Me Migrant

Three poems from Me Migrant, a new book of poetry by Md Mukul Hossine, transcreated by Cyril Wong with the help of Marc Nair, and translated from Bangla with help from Fariha Imran & Farouk Ahammed. The book launch in Singapore takes place on Sunday, May 1, 2:30 pm, at The Arts House.

 

Me Migrant
by Md Mukul Hossine

 

Me migrant
Live overseas
Thousand thousand miles away

Me migrant
Beyond borders
Mislaying smiles
Dawn to dusk then dawn again

Bearing sighs and a cry
Inner heart
Love, compassion, kindness
Lose their meaning
Be careful: no one here
And nobody
To see and know such pain

Me migrant
Live outdoors

Outside from you

 

 

Grandmother
by Md Mukul Hossine

 

My grandmother used to take my hand and lead me beneath the kadam tree
She would make me a garland of Spanish cherries around her neck.
Every morning she would wake me up

Come, precious grandchild, the puffed rice treats are almost ready
In the afternoon, when I returned home after playing outside
My grandmother would feed me until my belly was full

When night fell and the fireflies lit up, my grandmother would carry me
To see the firefly fair, how they danced about
Late at night, she would pat me
And sing me to my castle of sleep

Today, my grandmother is far away, we cannot meet anymore
She rests beneath the ground, we cannot meet anymore

No one plucks a kadam flower for me like before
The Spanish cherry tree has now died out
No one is there to wake me up in the morning
No one tells me to come quickly, the puffed rice treats are ready

I spend the afternoons with great difficulty and loneliness
I cannot fill my stomach with food when I think of my grandmother
Those fireflies at night do not seem to dance about anymore
They are no longer my friends, they fly away when I reach for them

 

 

Flourishing Rope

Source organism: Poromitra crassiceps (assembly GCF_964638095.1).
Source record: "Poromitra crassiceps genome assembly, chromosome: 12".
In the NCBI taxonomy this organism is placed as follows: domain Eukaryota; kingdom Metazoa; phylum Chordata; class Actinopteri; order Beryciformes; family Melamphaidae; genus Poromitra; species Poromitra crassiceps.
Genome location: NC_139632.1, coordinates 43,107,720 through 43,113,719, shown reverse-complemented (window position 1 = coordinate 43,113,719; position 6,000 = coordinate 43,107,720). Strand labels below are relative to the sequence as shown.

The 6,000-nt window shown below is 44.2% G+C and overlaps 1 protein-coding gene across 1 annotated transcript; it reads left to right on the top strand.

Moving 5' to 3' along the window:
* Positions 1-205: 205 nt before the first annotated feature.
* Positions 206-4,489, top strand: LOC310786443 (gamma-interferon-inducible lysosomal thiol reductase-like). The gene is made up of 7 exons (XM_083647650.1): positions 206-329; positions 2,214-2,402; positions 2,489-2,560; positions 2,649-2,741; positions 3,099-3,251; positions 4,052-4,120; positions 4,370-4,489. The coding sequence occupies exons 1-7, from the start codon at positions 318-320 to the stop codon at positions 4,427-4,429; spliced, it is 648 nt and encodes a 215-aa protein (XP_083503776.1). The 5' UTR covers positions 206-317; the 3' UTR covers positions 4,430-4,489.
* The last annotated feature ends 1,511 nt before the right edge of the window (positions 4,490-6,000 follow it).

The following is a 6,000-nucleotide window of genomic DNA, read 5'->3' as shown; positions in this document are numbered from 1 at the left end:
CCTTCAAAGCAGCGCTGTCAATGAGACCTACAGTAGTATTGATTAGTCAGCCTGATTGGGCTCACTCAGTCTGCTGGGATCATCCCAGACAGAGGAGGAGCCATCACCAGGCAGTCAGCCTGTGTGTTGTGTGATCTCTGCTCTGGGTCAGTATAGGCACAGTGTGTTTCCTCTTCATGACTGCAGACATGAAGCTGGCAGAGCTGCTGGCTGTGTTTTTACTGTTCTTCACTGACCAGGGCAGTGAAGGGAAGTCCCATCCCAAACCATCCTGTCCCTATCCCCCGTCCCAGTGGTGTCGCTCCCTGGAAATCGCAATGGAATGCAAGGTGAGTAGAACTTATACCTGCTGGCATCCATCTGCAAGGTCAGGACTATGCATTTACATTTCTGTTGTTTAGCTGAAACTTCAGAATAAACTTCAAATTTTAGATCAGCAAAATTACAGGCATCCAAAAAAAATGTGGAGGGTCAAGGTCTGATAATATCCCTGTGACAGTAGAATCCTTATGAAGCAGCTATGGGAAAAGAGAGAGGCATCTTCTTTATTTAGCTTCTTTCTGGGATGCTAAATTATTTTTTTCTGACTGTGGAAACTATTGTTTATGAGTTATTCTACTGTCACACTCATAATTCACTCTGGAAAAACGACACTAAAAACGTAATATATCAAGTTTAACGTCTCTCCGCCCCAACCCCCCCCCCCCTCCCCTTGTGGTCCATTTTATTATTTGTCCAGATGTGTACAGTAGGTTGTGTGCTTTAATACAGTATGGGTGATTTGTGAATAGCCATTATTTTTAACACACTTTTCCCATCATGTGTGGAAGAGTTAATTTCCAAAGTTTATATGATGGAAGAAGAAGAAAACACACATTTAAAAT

by Md Mukul Hossine

 

Does the fragrance of Hasna Hena
arise from the garden at night?
O darling, do my words
glide through your heart?

Is the rose tree enlarged
by its own branches?
Do you feel
my touch from the touch of another?

Does the pine tree near the gate
still laugh?
Open your eyes, look upon me,
does my image sail on your raft?

Do you sit by the pond
to see me?
Does a teardrop fall from your eye
when I become sad?

Do you still think about
moving up in life?
Do you apply henna like me
on someone else’s hand?

Will you eat neither this nor that
and does another say now?
Do you still bear the news
of how I am surviving now?

 

 

Editorial Note
by Cyril Wong

 

“Me Migrant” was a title that I created not just for one of Md Mukul’s poems, but also for his entire manuscript. In rewriting and editing the rough translations of what were essentially raw but passionately honest versifications, the colloquial directness of “Me Migrant” kept coming back to haunt me (a poem whose translation was in no small part shaped by how I heard Mukul speak the first time we met). It was clearly a blunt and emotional centrepiece that would inform the way in which I would adjust every other poem, in terms of its diction and tonality. What I hoped to retain in my adjustments throughout was the poet’s keen sense of isolation and plaintive mode of protestation, simultaneous with a longing for loved ones and homeland in that general tendency to praise the past when facing the difficulties of the present.